The Washington Family and Medical Leave Act (“WFMLA”) is getting some major changes beginning in 2019. Why does this matter to Washington cannabis businesses? Because all of those businesses, regardless of type or size, will be required to collect and pay premiums under the revised law beginning January 1. These companies will also be required to provide wage replacement for eligible employees beginning in 2020.
Last year, the Washington legislature became just the fifth state to approve paid family and medical leave. Paid family and medical leave is a statewide insurance program that will provide eligible employees with partial wage replacement while on qualifying leave. Paid family and medical leave will be paid from a state fund, funded by premiums collected by employers. Premium collection begins January 1, 2019. The premium is equal to 4% of an employee’s wages, and the burden is shared between the employer and the employee.
Like with FICA and federal income tax, the employer is responsible for collecting the employee’s portion of WFMLA tax through payroll. If you want to be a model cannabis business, the law allows employers to cover the employee portion of the premium. Note that employers with less than 50 employees are not required to pay their portion of premium, but must still collect the employee’s portion and remit it to the state.
Employees become eligible for paid family leave once they have worked 820 hours for a Washington-based employer during the previous year. Employees can take paid leave for their own medical condition, bonding with a child, caring for family members, and certain military-related events. Eligible employees can receive up to 12 weeks of wage replacement with a weekly minimum of $100 and a weekly maximum of $1,000. The amount of wage replacement the employee receives is based on the employee’s earned wages, the state median income, and other factors. Employees can begin applying for benefits on January 1, 2020.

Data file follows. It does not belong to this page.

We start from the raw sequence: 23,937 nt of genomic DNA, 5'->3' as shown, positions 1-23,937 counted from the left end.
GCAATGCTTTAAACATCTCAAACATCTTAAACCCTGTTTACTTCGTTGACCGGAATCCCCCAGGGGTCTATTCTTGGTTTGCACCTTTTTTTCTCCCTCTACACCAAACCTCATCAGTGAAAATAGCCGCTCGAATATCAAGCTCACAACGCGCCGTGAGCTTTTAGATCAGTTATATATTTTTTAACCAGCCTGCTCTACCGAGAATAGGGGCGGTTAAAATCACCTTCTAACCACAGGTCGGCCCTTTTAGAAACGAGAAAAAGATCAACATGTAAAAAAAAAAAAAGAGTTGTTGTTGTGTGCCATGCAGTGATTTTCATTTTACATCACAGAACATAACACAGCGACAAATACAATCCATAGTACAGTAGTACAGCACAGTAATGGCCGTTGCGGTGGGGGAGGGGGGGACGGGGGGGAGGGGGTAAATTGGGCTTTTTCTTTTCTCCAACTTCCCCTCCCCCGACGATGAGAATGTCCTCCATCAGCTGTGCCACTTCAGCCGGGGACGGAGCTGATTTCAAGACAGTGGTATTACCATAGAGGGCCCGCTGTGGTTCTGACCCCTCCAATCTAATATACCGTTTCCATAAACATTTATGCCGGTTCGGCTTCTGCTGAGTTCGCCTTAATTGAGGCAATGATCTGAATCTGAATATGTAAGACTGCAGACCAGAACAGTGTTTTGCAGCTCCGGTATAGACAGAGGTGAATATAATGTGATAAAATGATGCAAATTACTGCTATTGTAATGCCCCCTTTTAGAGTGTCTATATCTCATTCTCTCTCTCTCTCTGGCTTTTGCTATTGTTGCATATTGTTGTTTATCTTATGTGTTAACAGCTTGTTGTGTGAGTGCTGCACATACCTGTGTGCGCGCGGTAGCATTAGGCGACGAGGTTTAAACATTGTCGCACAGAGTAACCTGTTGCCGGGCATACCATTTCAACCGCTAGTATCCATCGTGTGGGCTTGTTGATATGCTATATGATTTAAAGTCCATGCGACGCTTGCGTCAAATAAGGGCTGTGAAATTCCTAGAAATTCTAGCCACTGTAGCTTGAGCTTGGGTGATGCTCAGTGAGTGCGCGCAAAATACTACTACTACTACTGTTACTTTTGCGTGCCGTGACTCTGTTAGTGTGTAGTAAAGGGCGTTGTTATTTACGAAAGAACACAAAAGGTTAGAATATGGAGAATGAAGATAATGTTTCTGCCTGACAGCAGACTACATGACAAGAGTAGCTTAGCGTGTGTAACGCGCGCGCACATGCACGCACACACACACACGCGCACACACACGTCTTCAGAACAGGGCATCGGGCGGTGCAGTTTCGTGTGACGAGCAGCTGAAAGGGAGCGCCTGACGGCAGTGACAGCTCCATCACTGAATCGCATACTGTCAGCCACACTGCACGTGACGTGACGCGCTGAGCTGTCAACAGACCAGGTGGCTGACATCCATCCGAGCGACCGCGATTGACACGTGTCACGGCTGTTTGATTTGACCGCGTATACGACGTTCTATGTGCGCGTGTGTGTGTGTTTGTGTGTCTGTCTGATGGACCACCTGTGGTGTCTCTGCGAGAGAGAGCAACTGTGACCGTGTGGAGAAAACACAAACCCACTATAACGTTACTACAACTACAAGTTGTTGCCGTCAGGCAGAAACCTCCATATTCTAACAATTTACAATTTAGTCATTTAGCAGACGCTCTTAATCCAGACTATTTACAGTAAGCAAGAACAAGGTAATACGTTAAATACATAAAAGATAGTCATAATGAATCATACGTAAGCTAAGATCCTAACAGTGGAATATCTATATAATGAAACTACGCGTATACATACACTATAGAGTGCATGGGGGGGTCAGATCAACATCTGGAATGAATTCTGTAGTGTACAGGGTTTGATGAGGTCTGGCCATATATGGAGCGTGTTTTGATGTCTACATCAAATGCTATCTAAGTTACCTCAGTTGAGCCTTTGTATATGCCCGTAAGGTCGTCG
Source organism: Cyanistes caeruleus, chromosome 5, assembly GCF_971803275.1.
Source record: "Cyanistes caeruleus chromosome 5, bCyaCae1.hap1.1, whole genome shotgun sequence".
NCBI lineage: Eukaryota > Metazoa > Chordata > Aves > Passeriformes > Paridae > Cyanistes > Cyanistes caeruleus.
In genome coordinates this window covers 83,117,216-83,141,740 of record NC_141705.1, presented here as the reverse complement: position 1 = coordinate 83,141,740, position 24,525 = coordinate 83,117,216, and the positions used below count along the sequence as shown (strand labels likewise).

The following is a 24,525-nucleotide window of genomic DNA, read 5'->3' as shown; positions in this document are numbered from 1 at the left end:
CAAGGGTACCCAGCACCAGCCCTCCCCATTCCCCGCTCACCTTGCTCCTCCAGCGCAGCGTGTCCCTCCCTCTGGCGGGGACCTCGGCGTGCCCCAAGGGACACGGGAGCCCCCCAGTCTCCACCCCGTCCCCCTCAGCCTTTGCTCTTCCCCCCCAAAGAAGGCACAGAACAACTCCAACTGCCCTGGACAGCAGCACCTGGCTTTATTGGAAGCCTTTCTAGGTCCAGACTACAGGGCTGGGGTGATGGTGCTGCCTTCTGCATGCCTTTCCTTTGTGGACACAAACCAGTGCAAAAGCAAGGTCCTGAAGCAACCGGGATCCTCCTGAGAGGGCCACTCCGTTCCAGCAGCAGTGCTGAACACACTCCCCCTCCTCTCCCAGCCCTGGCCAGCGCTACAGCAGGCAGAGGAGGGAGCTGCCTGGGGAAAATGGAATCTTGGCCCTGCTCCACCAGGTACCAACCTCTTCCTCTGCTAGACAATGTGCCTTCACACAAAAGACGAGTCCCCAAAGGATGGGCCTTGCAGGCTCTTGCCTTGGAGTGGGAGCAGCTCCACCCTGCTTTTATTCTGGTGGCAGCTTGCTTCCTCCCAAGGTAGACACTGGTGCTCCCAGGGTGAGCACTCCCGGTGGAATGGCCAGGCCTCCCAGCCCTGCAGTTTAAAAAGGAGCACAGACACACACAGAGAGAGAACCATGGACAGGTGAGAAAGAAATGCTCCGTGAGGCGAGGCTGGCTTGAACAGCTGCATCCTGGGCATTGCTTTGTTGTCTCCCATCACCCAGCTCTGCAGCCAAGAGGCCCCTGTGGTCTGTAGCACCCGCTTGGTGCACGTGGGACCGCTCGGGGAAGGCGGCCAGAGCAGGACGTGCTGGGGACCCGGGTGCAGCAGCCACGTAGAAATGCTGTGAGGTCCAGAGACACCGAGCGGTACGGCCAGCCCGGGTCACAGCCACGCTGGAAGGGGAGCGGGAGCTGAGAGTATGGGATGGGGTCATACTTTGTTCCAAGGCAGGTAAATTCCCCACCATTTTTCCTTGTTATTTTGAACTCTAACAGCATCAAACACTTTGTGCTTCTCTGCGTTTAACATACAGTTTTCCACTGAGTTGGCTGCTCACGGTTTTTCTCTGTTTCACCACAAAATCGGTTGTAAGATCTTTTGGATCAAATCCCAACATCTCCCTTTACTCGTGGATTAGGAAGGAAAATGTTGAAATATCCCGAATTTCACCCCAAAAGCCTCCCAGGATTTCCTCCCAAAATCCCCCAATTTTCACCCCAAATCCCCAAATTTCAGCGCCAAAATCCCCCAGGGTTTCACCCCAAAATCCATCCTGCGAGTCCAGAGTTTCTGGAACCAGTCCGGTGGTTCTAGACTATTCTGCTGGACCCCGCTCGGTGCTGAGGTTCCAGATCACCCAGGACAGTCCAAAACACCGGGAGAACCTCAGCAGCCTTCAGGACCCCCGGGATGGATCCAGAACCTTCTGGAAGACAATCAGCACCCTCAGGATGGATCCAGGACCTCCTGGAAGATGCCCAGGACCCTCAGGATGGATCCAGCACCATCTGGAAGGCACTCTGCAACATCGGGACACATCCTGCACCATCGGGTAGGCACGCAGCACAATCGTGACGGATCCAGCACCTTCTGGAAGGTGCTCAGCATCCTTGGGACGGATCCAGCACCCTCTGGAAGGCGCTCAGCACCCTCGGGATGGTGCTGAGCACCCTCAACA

But what about the paid sick leave marijuana employers are required to provide in Washington? The WFMLA does not affect the requirement for employers to provide paid sick leave to employees in Washington. Paid sick leave, unlike paid medical and family leave, does not require the payment of premiums. Further, employees accrue at least one hour of paid sick leave for every 40 hours worked under the Washington sick leave law.
Cannabis businesses should get ready for the new premium assessments beginning January 1, 2019, and budget for those new costs now. If you’re worried about compliance, our cannabis business and employment attorneys here at Harris Bricken can help you formulate a plan to ensure you comply with WFMLA and related laws.